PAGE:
Sho Madjozi. Picture: Garth von Glehn

Will Sho Madjozi be twerking on stage while Kaytranada plays again? Matthew Morgan bursts into laughter then quickly exclaims: “I was there! I mean it’s Sho Madjozi, I was not surprised at all.”

The CEO and co-founder of Afropunk is giggling about that hilarious moment when XiTsonga rapper, Sho Madjozi – who had performed at Afropunk Brooklyn in the US earlier this year – thought to liven up the DJ set of American producer, Kaytranada, by hopping onto the stage for a slight twerk.

I ask Morgan if we should expect a similar stage occurrence at ConHill when the second annual Afropunk Joburg rolls around on December 30
and 31?

“I hope so,” he laughs again.

“The nature of the way that the acts we put together come together – anything can happen.” Anything including the unexpected. Last year, Solange was billed as the headliner of the inaugural Joburg edition. 

Three days before the festival, she took to Instagram to announce she would not be coming as she had been “quietly treating, and working through an Autonomic Disorder” for five months.

She promised to come back and perform at Afropunk Joburg but, Morgan says, that won’t be this year. “I had a wonderful, personal conversation with her and was very pleased that she had taken the time to speak, personally, about how important this was to her,” Morgan explains. “And she will fulfil her
commitment and so will we. I hope she’s feeling better because that’s most important. I appreciate her and she will be back with us at some stage.

I can’t say too much but she will definitely be back.”

Ultimately, Afropunk – which was inspired by a 2005 documentary about black punks – is about more than just music. The fest draws crowds that believe themselves to be a part of the alternative. 

From the general public to many a celebrity, they come to enjoy the art and fashion market, the panel discussions, the AP Army and the chance to get snapped by a celebrity photographer.

Anyone can join the Army and do good deeds around Johannesburg in exchange for a free ticket. Yes, this has been happening long before Global Citizen came to Soweto. And the Solutions Sessions, which take place on December 28 and 29 at ConHill, are talkshops were pertinent issues like gender, sexuality, the diaspora, self-care and wellness will be discussed.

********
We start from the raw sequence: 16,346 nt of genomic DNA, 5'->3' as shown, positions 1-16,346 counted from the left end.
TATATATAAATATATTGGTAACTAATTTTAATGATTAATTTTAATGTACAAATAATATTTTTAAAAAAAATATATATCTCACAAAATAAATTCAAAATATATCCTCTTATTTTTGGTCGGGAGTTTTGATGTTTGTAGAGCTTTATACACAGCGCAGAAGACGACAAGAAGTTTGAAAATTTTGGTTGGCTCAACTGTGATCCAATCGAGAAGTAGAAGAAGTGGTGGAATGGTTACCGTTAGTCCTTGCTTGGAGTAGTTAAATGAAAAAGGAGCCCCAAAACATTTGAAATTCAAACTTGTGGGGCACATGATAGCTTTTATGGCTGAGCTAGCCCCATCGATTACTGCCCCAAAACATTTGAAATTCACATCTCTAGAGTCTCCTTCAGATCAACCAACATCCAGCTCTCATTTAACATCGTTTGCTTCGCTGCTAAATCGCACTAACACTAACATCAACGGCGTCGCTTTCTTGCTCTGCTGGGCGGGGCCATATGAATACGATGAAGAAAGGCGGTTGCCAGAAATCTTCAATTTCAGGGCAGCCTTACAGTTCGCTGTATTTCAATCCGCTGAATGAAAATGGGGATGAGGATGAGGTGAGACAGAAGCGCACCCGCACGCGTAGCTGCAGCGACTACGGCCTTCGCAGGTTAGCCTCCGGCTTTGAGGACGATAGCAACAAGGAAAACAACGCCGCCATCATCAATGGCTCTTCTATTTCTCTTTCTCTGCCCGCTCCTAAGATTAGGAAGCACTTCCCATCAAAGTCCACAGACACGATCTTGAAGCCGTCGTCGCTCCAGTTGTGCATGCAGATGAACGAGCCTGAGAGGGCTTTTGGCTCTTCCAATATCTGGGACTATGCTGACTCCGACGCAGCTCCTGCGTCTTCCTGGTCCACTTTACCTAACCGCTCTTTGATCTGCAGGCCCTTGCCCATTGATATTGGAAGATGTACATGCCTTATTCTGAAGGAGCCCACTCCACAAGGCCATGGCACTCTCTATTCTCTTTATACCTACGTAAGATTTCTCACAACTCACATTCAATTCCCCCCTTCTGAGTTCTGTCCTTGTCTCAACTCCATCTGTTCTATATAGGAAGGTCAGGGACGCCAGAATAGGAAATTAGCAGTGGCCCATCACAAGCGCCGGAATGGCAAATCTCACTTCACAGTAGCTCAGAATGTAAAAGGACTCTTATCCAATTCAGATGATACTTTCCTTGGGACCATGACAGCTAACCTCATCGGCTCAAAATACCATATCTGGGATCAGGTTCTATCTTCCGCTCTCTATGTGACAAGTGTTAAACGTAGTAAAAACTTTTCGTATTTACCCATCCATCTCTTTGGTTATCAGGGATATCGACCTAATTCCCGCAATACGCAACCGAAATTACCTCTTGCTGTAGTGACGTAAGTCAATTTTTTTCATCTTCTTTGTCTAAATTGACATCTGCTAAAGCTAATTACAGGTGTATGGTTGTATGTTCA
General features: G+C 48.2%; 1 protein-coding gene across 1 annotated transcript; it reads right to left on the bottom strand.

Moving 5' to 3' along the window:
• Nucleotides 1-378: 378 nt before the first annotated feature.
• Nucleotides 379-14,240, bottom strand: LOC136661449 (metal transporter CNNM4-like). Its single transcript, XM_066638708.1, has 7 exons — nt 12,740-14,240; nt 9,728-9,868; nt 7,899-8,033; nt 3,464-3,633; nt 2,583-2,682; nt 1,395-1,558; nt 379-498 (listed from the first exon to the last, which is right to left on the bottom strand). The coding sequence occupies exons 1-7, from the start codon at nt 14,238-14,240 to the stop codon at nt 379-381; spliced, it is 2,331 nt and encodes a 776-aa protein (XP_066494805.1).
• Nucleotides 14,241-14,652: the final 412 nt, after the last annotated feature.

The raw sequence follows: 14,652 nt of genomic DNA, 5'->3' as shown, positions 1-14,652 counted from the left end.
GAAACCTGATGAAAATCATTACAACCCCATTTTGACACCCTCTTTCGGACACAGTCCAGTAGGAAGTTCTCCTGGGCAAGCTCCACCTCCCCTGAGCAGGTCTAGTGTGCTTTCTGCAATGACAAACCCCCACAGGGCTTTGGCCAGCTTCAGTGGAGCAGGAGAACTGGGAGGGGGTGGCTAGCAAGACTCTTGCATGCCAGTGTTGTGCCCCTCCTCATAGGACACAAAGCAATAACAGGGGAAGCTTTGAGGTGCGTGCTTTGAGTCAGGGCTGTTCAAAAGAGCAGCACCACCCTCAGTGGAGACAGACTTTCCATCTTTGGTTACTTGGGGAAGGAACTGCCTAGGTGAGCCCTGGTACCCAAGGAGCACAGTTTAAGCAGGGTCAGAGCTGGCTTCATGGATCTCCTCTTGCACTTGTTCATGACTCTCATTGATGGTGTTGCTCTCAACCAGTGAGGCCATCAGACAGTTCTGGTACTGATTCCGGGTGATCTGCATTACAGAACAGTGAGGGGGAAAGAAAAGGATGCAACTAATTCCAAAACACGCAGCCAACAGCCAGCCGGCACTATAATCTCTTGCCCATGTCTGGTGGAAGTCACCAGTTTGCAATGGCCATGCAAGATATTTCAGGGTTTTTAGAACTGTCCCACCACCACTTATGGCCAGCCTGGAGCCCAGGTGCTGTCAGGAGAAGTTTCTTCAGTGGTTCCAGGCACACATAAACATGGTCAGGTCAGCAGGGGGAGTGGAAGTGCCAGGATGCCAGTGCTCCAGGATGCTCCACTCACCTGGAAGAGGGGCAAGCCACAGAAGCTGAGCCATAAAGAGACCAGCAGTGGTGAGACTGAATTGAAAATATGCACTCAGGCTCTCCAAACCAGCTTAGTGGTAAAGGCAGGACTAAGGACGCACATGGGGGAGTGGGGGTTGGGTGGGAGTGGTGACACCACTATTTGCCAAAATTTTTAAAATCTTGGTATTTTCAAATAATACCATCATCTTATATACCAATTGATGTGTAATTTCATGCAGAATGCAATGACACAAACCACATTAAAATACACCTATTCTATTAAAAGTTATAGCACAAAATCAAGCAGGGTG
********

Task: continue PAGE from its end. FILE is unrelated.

The likes of LGBTI activists, Thokozani Ndaba, will share as will the Mayor of SA Street Culture, Frypan Mfula, and Black Lives Matter global network founders, Alicia Garza and Patrisse Cullors.

Morgan says these aspects of Afropunk are integral. “The Solutions Sessions is about coming up with solutions to problems and conversations that we need
to have and share in ways that we haven’t in the past. That allows us to move on and enjoy ourselves both mentally and physically, even if the conversations are a little tough.”

He continues: “The Army has been around for much longer than the Solutions Sessions have and the Army is all about giving back to our community. How can we enjoy ourselves collectively while putting good vibrations back into our community and supporting one another?”

This year, the focus is less on big-name acts hitting the stage and more of a mood-curated list. You can look forward to seeing Americas Thundercat, Flying Lotus, The Internet and Public Enemy. You can also see our own DJ Ready D, FAKA, Maphorisa, Kwesta, YoungstaCPT, Dope Saint Jude, BCUC and
Thandiswa.

Morgan says: “This year, we have had line-up changes and moved things around slightly, we’ve created a new deck area which I hope people
will enjoy. We’ve moved the market area and the food around. Musically, we brought acts that are a little less familiar to people but I think once people experience them, they will be even more excited.”

Afropunk Joburg takes place at Constitution Hill in Johannesburg on December 30 and 31. Visit afropunkfest.com/johannesburg for more info.

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